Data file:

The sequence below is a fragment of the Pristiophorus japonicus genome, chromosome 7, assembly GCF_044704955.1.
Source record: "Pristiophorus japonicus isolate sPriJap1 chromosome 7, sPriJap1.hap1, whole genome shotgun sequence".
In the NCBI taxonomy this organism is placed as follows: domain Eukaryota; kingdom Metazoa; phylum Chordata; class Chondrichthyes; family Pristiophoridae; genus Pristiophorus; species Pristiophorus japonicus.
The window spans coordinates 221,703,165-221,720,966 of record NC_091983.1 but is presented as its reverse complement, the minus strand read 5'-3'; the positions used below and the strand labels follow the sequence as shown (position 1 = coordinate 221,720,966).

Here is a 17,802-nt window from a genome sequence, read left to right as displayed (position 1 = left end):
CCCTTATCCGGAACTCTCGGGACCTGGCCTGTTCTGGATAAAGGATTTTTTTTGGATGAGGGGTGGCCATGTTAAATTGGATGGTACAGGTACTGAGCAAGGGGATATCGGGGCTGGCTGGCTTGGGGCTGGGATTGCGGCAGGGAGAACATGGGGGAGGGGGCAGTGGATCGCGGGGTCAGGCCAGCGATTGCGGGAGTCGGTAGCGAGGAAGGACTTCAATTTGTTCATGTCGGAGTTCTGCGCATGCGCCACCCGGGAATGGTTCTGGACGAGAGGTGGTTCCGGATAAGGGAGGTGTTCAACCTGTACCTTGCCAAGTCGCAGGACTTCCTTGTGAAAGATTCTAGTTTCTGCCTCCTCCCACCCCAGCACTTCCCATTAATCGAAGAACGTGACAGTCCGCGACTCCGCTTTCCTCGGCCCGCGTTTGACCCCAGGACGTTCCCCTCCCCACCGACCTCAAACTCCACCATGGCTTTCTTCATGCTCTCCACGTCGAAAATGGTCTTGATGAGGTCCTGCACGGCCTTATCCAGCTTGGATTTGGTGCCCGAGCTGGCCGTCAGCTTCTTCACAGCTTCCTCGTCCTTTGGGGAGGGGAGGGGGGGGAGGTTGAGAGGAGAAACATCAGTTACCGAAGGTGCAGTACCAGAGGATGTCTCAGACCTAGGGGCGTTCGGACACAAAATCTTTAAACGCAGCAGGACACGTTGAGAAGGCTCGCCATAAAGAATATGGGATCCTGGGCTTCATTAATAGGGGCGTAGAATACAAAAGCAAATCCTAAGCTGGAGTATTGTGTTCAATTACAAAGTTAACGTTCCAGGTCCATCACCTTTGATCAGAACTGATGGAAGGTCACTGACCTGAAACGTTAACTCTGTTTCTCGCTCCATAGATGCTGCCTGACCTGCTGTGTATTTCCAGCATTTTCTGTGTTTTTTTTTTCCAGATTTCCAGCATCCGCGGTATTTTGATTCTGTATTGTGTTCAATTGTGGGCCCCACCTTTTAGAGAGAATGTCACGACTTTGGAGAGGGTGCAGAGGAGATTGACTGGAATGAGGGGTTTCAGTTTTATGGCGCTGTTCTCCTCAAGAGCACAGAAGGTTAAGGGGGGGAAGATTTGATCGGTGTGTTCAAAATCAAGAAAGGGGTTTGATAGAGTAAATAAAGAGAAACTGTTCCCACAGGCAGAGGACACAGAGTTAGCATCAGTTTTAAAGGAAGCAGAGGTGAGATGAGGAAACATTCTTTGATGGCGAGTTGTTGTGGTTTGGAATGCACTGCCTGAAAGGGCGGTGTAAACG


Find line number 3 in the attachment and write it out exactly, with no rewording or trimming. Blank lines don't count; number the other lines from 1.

In the NCBI taxonomy this organism is placed as follows: domain Eukaryota; kingdom Metazoa; phylum Chordata; class Chondrichthyes; family Pristiophoridae; genus Pristiophorus; species Pristiophorus japonicus.